Miniature microscope helps neuroscientists identify how the brain links different memories over time

Using a miniature microscope that opens a window into the brain, UCLA neuroscientists have identified in mice how the brain links different memories over time. While aging weakens these connections, the team devised a way for the middle-aged brain to reconnect separate memories. [More]
Study highlights disparities in care for disadvantaged children with traumatic brain injuries

Study highlights disparities in care for disadvantaged children with traumatic brain injuries

Children who suffer traumatic brain injuries can face a difficult road to recovery, requiring services such as physical therapy and mental health treatment for months or years to get their young lives back on track. [More]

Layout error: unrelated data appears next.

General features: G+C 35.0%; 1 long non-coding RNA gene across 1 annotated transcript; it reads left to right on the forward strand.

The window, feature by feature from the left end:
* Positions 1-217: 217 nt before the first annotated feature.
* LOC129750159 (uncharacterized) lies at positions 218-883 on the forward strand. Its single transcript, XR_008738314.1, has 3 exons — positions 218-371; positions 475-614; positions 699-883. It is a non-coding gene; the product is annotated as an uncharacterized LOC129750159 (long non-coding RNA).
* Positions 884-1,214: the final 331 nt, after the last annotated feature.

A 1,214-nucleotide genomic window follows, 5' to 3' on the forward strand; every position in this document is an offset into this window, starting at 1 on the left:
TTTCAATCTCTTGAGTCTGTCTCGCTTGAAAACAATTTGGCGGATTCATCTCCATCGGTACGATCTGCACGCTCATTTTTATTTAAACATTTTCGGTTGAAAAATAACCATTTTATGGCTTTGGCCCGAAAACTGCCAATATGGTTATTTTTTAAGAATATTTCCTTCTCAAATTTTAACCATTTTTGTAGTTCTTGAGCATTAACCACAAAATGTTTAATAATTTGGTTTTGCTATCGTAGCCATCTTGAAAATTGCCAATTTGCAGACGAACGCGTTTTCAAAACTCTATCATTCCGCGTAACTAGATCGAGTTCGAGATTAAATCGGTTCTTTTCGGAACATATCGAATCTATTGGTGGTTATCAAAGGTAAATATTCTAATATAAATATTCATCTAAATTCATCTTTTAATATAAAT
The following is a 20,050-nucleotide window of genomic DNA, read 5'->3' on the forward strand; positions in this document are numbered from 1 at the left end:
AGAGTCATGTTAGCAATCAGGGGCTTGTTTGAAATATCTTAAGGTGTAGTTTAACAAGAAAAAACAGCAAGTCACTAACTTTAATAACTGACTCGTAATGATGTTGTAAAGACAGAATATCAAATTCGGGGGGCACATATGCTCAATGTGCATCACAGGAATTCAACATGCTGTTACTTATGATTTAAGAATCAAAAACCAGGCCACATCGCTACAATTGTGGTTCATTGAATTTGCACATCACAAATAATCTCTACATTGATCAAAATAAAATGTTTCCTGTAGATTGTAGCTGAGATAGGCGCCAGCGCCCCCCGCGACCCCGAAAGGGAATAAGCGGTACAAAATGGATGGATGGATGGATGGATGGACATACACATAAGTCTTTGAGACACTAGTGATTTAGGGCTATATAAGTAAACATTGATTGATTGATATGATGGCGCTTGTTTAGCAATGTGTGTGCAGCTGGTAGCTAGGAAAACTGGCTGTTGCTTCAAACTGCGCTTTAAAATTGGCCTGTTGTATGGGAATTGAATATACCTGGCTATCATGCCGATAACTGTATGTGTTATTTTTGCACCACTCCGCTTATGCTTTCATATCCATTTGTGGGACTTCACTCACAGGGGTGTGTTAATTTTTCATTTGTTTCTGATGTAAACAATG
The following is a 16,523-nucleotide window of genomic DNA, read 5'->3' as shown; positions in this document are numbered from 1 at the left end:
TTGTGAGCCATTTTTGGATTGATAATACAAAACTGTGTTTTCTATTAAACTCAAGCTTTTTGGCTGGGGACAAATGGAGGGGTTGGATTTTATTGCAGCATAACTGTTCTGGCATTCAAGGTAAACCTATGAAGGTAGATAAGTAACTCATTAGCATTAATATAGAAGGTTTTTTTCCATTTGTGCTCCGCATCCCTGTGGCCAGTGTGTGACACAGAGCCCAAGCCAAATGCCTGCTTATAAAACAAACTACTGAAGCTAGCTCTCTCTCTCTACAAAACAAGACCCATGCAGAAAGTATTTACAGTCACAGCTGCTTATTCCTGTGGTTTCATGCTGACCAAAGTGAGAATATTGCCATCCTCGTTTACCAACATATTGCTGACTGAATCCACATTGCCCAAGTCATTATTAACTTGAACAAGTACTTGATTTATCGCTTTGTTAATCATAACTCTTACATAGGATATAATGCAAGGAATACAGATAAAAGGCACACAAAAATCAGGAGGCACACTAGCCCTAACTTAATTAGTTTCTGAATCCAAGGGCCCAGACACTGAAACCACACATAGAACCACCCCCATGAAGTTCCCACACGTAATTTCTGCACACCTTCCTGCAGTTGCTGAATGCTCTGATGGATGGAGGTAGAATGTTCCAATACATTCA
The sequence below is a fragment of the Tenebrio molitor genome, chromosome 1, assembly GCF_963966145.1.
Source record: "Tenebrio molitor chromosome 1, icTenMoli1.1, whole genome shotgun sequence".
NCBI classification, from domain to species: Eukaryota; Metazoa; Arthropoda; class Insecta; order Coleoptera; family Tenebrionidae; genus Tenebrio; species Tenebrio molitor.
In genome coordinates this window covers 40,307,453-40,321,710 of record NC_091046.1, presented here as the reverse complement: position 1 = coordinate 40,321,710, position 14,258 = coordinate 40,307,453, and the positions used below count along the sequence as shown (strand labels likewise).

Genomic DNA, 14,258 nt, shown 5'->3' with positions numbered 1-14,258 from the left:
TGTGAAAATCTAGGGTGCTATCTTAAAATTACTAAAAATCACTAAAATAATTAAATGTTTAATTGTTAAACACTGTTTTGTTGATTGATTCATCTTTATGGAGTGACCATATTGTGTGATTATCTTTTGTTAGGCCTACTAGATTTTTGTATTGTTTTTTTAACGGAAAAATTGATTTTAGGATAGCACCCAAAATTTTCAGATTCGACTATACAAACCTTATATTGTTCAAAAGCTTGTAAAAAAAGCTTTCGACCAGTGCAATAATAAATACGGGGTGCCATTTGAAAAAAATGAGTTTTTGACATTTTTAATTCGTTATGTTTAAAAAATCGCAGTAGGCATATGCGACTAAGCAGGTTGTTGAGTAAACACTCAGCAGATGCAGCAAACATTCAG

Heart failure patients who receive influenza vaccine less likely to develop dementia

Heart failure patients who receive influenza vaccine less likely to develop dementia

Influenza vaccination is associated with a lower risk of dementia in patients with heart failure, according to a study in more than 20 000 patients presented today at Heart Failure 2016 and the 3rd World Congress on Acute Heart Failure by Dr Ju-Chi Liu, director of the Division of Cardiovascular Medicine, Department of Medicine, Taipei Medical University - Shuang Ho Hospital, in New Taipei City, Taiwan. [More]